Some 46m people in the UK could potentially benefit from a case brought against Mastercard demanding £14bn (€16.5bn) in damages for allegedly charging excessive fees, according to court documents.
The legal case, brought by a former chief financial services ombudsman, alleges the company charged unlawfully high fees to stores when shoppers swiped their debit or credit cards and these were passed on to consumers in higher prices.
Mastercard is alleged to have done this for 16 years between 1992 and 2008, in more than 600 pages of documents filed at London’s Competition Appeal Tribunal.
“This was almost an invisible tax,” Walter Merricks, who is bringing the case, told the BBC.
“Mastercard has behaved disgracefully in this. They have not had the reasonableness to accept that what this was doing was damaging UK consumers.”
In a statement, Mastercard denied any wrongdoing.
“We continue to firmly disagree with the basis of this claim and we intend to oppose it vigorously,” the world’s second-largest payments network said.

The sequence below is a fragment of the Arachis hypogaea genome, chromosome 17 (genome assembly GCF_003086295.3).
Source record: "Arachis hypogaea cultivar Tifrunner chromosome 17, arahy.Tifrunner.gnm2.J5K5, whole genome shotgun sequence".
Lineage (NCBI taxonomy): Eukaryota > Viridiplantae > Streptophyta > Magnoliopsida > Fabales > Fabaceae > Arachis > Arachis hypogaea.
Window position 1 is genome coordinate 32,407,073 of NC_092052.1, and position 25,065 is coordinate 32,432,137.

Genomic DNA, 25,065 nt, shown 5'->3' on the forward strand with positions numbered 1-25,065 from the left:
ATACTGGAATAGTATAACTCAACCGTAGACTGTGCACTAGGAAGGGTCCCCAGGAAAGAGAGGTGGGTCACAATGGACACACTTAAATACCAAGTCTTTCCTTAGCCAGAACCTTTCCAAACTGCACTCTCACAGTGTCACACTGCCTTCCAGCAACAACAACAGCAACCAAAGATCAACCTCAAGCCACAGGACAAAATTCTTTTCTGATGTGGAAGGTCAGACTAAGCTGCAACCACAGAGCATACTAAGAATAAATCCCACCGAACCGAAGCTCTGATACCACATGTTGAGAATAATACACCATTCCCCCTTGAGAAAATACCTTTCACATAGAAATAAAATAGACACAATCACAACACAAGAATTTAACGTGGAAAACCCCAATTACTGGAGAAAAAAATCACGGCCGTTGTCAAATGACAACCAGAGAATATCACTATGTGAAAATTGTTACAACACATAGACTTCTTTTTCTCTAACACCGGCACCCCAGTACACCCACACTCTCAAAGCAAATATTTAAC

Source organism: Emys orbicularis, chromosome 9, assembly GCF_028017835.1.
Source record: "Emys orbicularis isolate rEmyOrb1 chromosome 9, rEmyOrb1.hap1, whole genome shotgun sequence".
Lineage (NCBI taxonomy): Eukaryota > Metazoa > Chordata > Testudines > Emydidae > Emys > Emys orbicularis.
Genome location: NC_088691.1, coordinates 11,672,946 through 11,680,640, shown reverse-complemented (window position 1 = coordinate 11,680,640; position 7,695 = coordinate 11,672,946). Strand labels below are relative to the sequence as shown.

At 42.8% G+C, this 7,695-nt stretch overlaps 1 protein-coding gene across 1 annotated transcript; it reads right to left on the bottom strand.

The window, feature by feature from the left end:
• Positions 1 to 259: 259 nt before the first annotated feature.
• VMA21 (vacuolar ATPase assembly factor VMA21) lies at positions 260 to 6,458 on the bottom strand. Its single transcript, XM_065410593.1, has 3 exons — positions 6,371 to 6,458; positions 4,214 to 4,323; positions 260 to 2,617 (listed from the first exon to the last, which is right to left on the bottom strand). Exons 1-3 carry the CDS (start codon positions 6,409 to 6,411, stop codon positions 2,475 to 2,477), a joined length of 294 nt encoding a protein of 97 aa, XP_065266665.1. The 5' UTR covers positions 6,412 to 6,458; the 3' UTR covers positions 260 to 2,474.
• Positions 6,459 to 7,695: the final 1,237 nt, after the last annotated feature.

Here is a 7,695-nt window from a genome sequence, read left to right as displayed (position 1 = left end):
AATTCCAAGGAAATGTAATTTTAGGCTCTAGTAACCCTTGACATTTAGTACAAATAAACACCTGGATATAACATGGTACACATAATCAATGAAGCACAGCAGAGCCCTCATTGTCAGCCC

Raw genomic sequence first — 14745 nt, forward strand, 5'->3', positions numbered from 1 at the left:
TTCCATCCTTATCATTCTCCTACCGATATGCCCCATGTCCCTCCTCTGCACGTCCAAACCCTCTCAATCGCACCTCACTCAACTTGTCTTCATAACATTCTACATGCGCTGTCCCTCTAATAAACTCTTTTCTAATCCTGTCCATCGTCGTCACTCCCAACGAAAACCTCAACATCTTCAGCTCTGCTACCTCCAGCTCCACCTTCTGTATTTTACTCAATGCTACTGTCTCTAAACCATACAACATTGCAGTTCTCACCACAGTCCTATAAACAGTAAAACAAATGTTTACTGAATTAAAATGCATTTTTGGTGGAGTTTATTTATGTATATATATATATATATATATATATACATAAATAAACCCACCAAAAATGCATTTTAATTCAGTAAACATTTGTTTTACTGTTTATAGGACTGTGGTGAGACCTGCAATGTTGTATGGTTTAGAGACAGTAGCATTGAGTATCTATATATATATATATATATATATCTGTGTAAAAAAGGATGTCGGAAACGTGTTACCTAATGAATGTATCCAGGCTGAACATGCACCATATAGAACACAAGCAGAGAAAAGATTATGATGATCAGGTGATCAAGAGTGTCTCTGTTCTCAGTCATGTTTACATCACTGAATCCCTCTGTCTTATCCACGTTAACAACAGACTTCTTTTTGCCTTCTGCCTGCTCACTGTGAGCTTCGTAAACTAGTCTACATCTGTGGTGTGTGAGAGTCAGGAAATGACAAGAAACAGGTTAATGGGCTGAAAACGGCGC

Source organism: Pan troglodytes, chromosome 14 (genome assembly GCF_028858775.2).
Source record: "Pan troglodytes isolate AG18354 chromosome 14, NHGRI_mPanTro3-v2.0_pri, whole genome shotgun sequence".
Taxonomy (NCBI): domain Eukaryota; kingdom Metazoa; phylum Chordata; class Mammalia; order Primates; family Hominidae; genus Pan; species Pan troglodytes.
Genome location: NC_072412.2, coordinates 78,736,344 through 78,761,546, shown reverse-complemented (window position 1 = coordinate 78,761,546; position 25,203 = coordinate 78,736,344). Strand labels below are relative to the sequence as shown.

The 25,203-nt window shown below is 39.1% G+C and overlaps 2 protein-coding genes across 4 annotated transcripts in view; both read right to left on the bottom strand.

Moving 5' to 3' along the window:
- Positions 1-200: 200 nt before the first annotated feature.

The lawsuit comes after the EU’s competition regulator found, in 2014, Mastercard’s fees to store owners to process international payments within the EU to be excessive.
Law firm Quinn Emanuel said the lawsuit was the largest damages claim in British history and would be brought under a law meaning consumers would automatically be claimants unless they opt out.
Any person living in Britain who used a credit card, cash, or cheques and was over 16 years old in the period covered by the lawsuit will automatically be part of the claim.
Claimants may receive around £300 each.
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